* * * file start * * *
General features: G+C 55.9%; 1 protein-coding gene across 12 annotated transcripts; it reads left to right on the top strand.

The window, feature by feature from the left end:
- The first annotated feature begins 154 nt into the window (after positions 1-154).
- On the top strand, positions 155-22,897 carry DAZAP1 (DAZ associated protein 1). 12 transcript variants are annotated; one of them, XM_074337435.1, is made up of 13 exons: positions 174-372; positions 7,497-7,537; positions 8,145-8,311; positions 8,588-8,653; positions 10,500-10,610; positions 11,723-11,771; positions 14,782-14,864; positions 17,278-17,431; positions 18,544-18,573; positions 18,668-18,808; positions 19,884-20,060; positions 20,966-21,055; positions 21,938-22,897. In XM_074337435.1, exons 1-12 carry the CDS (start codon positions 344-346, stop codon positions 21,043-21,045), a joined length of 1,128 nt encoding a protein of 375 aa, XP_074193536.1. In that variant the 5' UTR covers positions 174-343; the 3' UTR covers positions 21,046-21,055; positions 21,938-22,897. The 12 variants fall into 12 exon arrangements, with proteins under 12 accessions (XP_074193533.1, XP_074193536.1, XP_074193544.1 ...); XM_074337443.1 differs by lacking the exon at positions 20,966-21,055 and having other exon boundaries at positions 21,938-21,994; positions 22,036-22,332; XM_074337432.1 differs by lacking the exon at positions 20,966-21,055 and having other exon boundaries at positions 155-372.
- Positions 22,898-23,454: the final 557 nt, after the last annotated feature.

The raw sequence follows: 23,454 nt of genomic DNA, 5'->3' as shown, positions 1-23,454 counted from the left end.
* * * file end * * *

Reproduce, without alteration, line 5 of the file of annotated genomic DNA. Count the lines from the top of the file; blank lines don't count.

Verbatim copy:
- Positions 22,898-23,454: the final 557 nt, after the last annotated feature.